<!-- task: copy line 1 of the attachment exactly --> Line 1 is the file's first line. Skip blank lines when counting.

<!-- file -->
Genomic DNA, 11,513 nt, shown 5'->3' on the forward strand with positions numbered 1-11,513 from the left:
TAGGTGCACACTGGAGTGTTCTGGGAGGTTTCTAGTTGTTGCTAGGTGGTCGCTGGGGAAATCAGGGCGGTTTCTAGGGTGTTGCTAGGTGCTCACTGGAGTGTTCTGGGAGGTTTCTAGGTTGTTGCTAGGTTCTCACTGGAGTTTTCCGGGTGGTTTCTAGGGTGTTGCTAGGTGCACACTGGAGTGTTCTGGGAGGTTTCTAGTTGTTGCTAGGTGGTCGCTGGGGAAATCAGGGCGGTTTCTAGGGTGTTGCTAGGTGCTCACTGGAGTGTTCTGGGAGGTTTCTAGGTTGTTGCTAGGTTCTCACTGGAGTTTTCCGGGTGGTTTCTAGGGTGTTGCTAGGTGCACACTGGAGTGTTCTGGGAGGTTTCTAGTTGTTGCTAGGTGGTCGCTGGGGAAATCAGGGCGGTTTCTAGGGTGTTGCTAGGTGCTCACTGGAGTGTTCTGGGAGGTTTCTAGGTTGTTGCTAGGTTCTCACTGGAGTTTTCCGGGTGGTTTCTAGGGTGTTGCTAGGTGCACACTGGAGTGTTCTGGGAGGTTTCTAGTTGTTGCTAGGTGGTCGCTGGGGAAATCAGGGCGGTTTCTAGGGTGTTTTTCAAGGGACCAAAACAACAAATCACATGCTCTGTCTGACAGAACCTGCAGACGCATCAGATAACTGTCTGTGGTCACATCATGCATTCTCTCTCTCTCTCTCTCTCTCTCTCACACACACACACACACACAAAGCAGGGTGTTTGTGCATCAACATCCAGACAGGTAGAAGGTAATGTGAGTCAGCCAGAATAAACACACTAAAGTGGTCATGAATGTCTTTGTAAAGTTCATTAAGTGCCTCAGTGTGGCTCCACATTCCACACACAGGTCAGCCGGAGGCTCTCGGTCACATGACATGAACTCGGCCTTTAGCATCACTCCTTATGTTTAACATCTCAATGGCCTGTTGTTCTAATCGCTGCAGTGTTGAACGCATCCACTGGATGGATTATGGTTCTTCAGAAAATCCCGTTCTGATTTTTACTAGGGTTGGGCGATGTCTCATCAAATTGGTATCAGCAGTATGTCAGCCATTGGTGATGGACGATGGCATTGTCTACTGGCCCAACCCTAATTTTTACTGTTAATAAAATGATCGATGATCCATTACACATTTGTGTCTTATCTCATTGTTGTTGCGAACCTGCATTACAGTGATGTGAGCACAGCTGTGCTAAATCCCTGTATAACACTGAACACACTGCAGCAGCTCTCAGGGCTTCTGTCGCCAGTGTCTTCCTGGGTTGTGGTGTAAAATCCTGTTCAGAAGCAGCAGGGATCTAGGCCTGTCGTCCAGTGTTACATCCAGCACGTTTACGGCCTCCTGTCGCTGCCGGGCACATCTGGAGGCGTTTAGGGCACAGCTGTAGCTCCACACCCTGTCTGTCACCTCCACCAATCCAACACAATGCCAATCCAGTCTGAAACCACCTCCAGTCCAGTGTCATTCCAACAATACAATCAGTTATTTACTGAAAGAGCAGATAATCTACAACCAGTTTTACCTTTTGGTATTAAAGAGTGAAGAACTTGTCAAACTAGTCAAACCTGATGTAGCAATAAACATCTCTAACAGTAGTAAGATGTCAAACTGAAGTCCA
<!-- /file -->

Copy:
Genomic DNA, 11,513 nt, shown 5'->3' on the forward strand with positions numbered 1-11,513 from the left: